“The roadmap,” Golinelli says, “rests on several digital waves, including the virtual factory, automatic and autonomous flow, collaborative robots, predictive maintenance, digital supply chain, and zero defects.”

The Third Fabrication Shop

…on our tour, USI Italia, again relies on a Prima Power Night Train (434 storage shelves) to manage material flow to a sheetmetal production line that features a Shear Brilliance combination punching-shearing machine (turret capacity of 80 to 100 tools), and an Express Bender. The lineup enables the shop to efficiently manage the production of some 3000 part numbers, of which about one-third run through the Shear Brilliance, and then about half of those parts land on the worktable of the Express Bender.

“A noteworthy advantage of the Express Bender,” explained USI Italia representatives, “is the ability to bend in the positive and negative direction without turning the sheet. The machine is fast and accurate, providing us with a competitive edge in the market.”

Four Course/Prima Power metal additive manufacturing
As part of the Prima Power Innovation Day, which welcomed more than 160 guests from 20 countries, the firm revealed its new Prima Additive brand, and introduced its Print Sharp 250 laser powder-bed 3D metal-printing machine.
The company manufactures paint-spray booths and finishing systems for the automotive, aircraft and other industries, and its managers credit the Prima Power equipment lineup with boosting productivity and helping to control costs. The plant processed 2000 tons of steel in 2018 (0.8-3.0-mm thick, galvanized and pre-painted), and has experienced steady annual growth of 5 percent since 2014, and approximately 15 percent in 2018.

“Our spray booths cost as much as 30 percent less than those of our competitors in Germany,” we were told, “and at the same time we can turn around orders in as little as four weeks, a 50- to 100-percent lead-time reduction compared to others in the industry.”

New Laser-Based Technology Part of Innovation Day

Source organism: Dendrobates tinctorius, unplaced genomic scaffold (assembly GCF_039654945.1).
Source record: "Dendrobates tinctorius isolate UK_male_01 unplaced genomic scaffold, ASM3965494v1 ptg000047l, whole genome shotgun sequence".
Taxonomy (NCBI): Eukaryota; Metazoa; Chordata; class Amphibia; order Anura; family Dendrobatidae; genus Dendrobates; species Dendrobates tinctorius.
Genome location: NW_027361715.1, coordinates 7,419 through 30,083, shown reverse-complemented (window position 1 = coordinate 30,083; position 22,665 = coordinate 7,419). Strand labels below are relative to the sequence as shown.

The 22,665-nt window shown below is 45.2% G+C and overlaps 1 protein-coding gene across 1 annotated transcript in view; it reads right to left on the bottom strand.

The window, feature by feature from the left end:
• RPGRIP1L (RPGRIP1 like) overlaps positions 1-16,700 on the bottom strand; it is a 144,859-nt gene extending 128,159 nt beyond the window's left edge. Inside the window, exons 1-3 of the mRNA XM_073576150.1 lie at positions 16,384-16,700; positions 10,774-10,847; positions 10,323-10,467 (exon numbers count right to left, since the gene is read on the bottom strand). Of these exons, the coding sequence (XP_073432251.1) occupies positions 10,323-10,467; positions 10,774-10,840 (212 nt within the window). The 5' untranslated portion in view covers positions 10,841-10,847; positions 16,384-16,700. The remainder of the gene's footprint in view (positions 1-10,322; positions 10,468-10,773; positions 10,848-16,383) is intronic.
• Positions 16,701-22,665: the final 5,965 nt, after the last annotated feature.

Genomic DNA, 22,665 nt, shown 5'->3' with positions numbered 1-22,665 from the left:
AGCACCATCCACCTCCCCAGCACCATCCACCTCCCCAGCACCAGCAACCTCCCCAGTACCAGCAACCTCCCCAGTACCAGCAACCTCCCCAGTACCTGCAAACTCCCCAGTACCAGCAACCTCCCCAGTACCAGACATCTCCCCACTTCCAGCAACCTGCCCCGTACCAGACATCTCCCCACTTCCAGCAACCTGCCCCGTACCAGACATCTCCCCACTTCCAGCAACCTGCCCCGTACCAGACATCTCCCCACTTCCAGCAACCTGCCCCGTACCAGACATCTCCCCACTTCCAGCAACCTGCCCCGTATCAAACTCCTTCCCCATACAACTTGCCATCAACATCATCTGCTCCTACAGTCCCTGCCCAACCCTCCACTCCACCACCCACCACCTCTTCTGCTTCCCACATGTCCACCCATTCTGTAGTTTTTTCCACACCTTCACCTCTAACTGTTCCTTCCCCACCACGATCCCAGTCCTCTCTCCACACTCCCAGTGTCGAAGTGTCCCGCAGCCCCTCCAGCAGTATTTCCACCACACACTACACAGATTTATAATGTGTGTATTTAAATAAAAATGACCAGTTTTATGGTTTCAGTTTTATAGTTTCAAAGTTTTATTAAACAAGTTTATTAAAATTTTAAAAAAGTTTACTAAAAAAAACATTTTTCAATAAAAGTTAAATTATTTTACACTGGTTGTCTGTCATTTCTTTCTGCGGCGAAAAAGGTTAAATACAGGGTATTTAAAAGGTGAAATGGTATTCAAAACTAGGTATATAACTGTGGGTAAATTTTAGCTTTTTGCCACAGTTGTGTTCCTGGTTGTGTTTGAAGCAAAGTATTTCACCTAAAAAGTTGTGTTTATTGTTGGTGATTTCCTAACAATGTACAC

Finally, our Italian tour-de-force included a visit to the Prima Power headquarters and Technology Center in Collegno, for an Innovation Day, welcoming more than 160 guests from 20 countries. Highlighting the event was the introduction of a new brand for the company, Prima Additive, focusing on innovative additive-manufacturing turnkey solutions. And, company officials debuted new laser-based, application-driven technologies for the aerospace sector, particularly for welding.

Prima Additive, we learned, will focus on the design, production and marketing of turnkey solutions for metal powder-bed fusion and directed-energy metal deposition (DED) technologies. Company chairman Gianfranco Carbonato called additive manufacturing the “third leg of laser innovation,” as he discussed the firm’s DED solutions based on its Laserdyne multiaxis processing systems, built on a vertical machining-center platform. Then came the big reveal, as Prima Additive introduced its Print Sharp 250 laser powder-bed machine, with a 200- or 500-W fiber laser and 250 by 250 by 300-mm build volume. Among key technical specs: 0.1-mm layer width, 0.02-0.1-mm layer thickness, and a build rate from 12 to 30 cm3/hr., depending on material type and part geometry.

Developed in partnership with Chinese company Shining 3D, the Print Sharp 250 represents “a fascinating new manufacturing paradigm, and we are ready to help our customers seize these business opportunities,” says Carbonato. MF

 

See also: Prima Power North America, Inc.

Related Enterprise Zones: Fabrication


Reader Comments

There are no comments posted at this time.

 

Post a Comment

* Indicates field is required.

YOUR COMMENTS * (You may use html to format)

YOUR NAME *
EMAIL *
WEBSITE

 

 

Visit Our Sponsors